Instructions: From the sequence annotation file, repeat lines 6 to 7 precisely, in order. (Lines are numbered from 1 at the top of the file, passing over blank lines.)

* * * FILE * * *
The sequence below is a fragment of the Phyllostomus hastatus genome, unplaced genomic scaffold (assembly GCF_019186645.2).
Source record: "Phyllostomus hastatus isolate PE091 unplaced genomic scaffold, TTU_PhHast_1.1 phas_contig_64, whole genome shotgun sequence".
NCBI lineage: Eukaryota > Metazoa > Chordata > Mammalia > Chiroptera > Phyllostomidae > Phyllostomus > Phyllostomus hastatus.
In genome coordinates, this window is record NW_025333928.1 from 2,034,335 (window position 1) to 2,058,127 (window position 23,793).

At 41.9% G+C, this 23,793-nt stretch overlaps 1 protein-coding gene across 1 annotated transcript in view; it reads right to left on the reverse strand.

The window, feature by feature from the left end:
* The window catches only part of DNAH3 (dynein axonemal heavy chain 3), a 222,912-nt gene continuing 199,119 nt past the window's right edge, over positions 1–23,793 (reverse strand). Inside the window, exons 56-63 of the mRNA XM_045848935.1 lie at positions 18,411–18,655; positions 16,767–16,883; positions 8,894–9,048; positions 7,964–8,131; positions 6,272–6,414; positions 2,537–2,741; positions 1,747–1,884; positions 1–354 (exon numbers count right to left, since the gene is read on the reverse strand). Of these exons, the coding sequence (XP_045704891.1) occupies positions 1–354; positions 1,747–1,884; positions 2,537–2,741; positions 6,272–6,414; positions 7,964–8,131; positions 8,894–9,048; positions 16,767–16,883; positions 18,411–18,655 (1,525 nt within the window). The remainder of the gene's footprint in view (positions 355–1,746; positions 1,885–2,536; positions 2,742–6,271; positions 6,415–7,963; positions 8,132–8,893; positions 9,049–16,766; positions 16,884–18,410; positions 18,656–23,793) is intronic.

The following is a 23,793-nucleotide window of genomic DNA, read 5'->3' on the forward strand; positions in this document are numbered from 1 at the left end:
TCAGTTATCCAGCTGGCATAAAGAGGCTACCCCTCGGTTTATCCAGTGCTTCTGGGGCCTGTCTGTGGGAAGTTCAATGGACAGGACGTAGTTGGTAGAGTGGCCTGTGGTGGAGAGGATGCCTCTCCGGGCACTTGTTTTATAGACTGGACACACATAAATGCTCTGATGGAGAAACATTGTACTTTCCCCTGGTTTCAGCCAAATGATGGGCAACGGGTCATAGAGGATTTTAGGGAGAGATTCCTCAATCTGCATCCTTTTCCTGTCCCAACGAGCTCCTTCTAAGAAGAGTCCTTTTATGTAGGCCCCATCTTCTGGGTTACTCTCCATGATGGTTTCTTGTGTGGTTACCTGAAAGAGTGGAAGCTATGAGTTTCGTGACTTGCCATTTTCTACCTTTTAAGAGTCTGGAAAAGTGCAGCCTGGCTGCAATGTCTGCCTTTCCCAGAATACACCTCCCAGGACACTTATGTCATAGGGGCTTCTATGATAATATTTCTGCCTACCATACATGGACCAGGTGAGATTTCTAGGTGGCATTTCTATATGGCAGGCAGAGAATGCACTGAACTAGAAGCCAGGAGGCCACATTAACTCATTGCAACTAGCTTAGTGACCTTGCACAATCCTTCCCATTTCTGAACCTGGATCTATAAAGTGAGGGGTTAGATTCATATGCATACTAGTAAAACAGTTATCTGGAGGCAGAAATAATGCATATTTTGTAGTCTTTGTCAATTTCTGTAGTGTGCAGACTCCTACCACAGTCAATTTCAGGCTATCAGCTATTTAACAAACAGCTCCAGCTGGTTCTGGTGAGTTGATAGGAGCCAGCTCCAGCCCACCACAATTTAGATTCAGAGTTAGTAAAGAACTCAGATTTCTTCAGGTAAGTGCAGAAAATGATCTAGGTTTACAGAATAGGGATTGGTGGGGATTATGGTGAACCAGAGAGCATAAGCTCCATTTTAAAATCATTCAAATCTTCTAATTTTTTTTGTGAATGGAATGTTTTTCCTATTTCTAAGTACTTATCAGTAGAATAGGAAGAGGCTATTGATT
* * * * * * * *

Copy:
The window, feature by feature from the left end:
* The window catches only part of DNAH3 (dynein axonemal heavy chain 3), a 222,912-nt gene continuing 199,119 nt past the window's right edge, over positions 1–23,793 (reverse strand). Inside the window, exons 56-63 of the mRNA XM_045848935.1 lie at positions 18,411–18,655; positions 16,767–16,883; positions 8,894–9,048; positions 7,964–8,131; positions 6,272–6,414; positions 2,537–2,741; positions 1,747–1,884; positions 1–354 (exon numbers count right to left, since the gene is read on the reverse strand). Of these exons, the coding sequence (XP_045704891.1) occupies positions 1–354; positions 1,747–1,884; positions 2,537–2,741; positions 6,272–6,414; positions 7,964–8,131; positions 8,894–9,048; positions 16,767–16,883; positions 18,411–18,655 (1,525 nt within the window). The remainder of the gene's footprint in view (positions 355–1,746; positions 1,885–2,536; positions 2,742–6,271; positions 6,415–7,963; positions 8,132–8,893; positions 9,049–16,766; positions 16,884–18,410; positions 18,656–23,793) is intronic.